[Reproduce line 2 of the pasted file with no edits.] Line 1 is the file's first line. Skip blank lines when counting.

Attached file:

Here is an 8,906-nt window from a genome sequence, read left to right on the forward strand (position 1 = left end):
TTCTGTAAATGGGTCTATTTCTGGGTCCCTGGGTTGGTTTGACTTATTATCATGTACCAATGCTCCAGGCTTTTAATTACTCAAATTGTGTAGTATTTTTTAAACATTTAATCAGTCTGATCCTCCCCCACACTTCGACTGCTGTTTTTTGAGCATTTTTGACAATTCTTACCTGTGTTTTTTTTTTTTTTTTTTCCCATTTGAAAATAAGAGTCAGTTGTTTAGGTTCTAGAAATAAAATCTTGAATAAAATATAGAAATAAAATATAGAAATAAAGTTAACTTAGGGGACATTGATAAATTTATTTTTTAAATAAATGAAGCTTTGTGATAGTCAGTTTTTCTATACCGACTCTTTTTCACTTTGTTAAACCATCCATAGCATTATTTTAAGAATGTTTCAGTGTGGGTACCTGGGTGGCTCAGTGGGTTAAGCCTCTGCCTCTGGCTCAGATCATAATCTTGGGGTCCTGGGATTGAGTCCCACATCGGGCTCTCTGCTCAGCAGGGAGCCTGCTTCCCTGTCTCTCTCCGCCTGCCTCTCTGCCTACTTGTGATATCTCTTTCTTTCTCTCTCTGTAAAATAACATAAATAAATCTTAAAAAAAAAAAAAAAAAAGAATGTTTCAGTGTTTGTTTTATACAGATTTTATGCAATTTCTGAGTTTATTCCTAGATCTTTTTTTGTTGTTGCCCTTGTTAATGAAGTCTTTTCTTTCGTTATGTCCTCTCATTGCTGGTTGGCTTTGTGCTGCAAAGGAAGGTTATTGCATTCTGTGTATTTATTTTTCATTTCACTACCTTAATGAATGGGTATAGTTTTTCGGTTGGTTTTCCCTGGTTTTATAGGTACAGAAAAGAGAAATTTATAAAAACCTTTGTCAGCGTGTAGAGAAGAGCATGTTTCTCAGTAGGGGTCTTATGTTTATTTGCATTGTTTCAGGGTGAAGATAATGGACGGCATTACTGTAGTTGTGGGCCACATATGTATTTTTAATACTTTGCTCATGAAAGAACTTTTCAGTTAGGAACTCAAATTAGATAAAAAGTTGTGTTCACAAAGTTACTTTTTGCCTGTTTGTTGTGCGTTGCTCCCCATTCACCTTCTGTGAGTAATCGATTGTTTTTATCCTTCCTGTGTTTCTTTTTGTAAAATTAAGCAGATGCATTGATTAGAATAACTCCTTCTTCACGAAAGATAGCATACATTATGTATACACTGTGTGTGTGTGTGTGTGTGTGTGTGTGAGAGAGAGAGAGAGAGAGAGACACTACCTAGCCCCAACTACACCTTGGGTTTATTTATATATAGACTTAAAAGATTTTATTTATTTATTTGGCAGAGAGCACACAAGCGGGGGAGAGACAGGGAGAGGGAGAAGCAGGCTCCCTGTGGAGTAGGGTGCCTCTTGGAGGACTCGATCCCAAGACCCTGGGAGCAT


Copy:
TTCTGTAAATGGGTCTATTTCTGGGTCCCTGGGTTGGTTTGACTTATTATCATGTACCAATGCTCCAGGCTTTTAATTACTCAAATTGTGTAGTATTTTTTAAACATTTAATCAGTCTGATCCTCCCCCACACTTCGACTGCTGTTTTTTGAGCATTTTTGACAATTCTTACCTGTGTTTTTTTTTTTTTTTTTTCCCATTTGAAAATAAGAGTCAGTTGTTTAGGTTCTAGAAATAAAATCTTGAATAAAATATAGAAATAAAATATAGAAATAAAGTTAACTTAGGGGACATTGATAAATTTATTTTTTAAATAAATGAAGCTTTGTGATAGTCAGTTTTTCTATACCGACTCTTTTTCACTTTGTTAAACCATCCATAGCATTATTTTAAGAATGTTTCAGTGTGGGTACCTGGGTGGCTCAGTGGGTTAAGCCTCTGCCTCTGGCTCAGATCATAATCTTGGGGTCCTGGGATTGAGTCCCACATCGGGCTCTCTGCTCAGCAGGGAGCCTGCTTCCCTGTCTCTCTCCGCCTGCCTCTCTGCCTACTTGTGATATCTCTTTCTTTCTCTCTCTGTAAAATAACATAAATAAATCTTAAAAAAAAAAAAAAAAAAGAATGTTTCAGTGTTTGTTTTATACAGATTTTATGCAATTTCTGAGTTTATTCCTAGATCTTTTTTTGTTGTTGCCCTTGTTAATGAAGTCTTTTCTTTCGTTATGTCCTCTCATTGCTGGTTGGCTTTGTGCTGCAAAGGAAGGTTATTGCATTCTGTGTATTTATTTTTCATTTCACTACCTTAATGAATGGGTATAGTTTTTCGGTTGGTTTTCCCTGGTTTTATAGGTACAGAAAAGAGAAATTTATAAAAACCTTTGTCAGCGTGTAGAGAAGAGCATGTTTCTCAGTAGGGGTCTTATGTTTATTTGCATTGTTTCAGGGTGAAGATAATGGACGGCATTACTGTAGTTGTGGGCCACATATGTATTTTTAATACTTTGCTCATGAAAGAACTTTTCAGTTAGGAACTCAAATTAGATAAAAAGTTGTGTTCACAAAGTTACTTTTTGCCTGTTTGTTGTGCGTTGCTCCCCATTCACCTTCTGTGAGTAATCGATTGTTTTTATCCTTCCTGTGTTTCTTTTTGTAAAATTAAGCAGATGCATTGATTAGAATAACTCCTTCTTCACGAAAGATAGCATACATTATGTATACACTGTGTGTGTGTGTGTGTGTGTGTGTGTGAGAGAGAGAGAGAGAGAGAGACACTACCTAGCCCCAACTACACCTTGGGTTTATTTATATATAGACTTAAAAGATTTTATTTATTTATTTGGCAGAGAGCACACAAGCGGGGGAGAGACAGGGAGAGGGAGAAGCAGGCTCCCTGTGGAGTAGGGTGCCTCTTGGAGGACTCGATCCCAAGACCCTGGGAGCAT